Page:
The Week In Review: Oct. 11

DRAM demand soars; IP madness; emulation; designed in India; Nano Utica; more Applied-TEL; MEMS award; solar installation.


By Mark LaPedus & Ed Sperling
Demand is running high for DRAMs, thanks to last month’s fab fire at Hynix’ China plant. “The impact from Hynix’ fab fire seems to be far more extensive than we had originally thought. We now think the factory is most likely up at the earliest by May/June 2014, which certainly provides robust pricing support for DRAM. Hynix is in the process of converting some NAND capacity (at least 30-40K wafers/month) to DRAM to alleviate the loss in DRAM capacity, which bodes well for overall NAND pricing,” said Jagadish Iyer, an analyst at Piper Jaffray. “As we analyze the situation at Hynix, it is becoming increasingly more clear that full recovery of their damaged fab is likely to be more drawn-out than what we had originally thought and what most investors perceive. Our checks indicate that as much as up to 100 process tools have been impacted and the fab has likely suffered contamination, which needs to be addressed before mass production can even begin.”

Cadence introduced a new FastSPICE simulator, which improves throughput by up to 10 times. The company is positioning it for timing analysis on advanced-node, low-power mobile applications, integrating it with methodologies and PDKs. Cadence also rolled out new high-performance data converter IP for the 28nm process node. The company says the IP cores can be combined to form a complete analog front-end solution. And it introduced audio DSP IP from its Tensilica acquisition, with support for Dolby Digital Plus with DS1. The technology is aimed at devices with very small speakers. The company added an IP core for DTS neural surround, as well, which upmixes compressed video for cars and A/V receivers.

Despite a drop in global television unit demand in 2013, the semiconductor market for TVs is forecast to increase by an estimated 7% to $13.1 billion, according to IC Insights.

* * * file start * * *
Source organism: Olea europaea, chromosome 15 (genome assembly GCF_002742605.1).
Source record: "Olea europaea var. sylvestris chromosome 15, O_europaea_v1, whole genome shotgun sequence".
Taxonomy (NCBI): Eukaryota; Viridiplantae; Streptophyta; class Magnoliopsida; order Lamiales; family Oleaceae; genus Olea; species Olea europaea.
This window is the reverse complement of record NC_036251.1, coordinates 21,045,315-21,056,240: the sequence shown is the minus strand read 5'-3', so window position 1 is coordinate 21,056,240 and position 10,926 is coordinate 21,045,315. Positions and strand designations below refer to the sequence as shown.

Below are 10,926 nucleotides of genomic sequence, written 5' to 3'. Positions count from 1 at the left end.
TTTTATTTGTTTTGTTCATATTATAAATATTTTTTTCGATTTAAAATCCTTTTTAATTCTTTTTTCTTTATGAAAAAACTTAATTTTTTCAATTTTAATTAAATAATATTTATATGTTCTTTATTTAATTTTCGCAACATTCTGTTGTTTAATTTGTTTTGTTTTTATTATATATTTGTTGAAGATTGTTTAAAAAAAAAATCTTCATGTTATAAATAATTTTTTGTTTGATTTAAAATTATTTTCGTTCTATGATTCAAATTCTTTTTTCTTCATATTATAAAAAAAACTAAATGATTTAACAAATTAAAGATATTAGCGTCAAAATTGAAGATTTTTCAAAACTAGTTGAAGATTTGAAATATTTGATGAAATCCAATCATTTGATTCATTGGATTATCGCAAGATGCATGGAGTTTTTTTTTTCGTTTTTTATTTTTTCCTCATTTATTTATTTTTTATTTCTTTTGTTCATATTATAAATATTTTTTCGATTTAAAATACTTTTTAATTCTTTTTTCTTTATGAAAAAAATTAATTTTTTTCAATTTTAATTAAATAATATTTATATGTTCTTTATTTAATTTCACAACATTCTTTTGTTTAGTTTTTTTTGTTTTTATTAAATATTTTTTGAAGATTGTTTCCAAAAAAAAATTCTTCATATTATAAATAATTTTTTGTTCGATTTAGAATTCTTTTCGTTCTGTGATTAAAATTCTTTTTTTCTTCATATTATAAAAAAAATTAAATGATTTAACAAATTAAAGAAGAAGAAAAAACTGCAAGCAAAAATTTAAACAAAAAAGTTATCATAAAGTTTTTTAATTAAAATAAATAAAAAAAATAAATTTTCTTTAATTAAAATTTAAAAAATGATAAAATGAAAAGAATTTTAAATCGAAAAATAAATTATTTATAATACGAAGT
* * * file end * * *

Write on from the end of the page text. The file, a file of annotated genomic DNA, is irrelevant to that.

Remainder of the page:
That adds perspective to Mentor Graphics‘ announcement of  emulation support and verification IP for HDMI 2.0, the new 4k ultra-high-definition connectivity spec for video and audio.

Governor Andrew Cuomo announced that six companies will invest $1.5 billion to create ‘Nano Utica,’ the state’s second major hub of nanotechnology research and development. The public-private partnership, to be spearheaded by the SUNY College of Nanoscale Science and Engineering (SUNY CNSE) and the SUNY Institute of Technology (SUNYIT), will create more than 1,000 new jobs on the campus of SUNYIT in Marcy. Research and development to be conducted includes chip packaging and lithography development.

ARM opened a new design center in Noida, India, focused on planar and finFET technology. This is the company’s second design center in India.  ARM also extended its partnership with Taiwan’s MediaTek, which is licensing Cortex A-50 processors and Mali GPUs.

Applied Materials recently announced a definitive agreement to acquire rival Tokyo Electron Ltd. (TEL) in a stock deal valued at around $9.3 billion. Here’s a new presentation on the deal from Applied and TEL.

Benedetto Vigna, executive vice president and general manager of STMicroelectronics’ Analog, MEMS and Sensors Group, is the recipient of the European SEMI Award 2013. The Award, which recognizes Vigna’s outstanding contribution to the “MEMS revolution,” was presented during the Semicon Europa Executive Summit in Dresden, Germany.

Fondation Énergies pour le Monde (Energy for the World Foundation), has just finished installing a concentrator photovoltaic (CPV) system from Soitec in southern Madagascar.

Worldwide shipments of 3D printers priced less than $100,000 will grow 49% in 2013 to reach a total of 56,507 units, according to Gartner.

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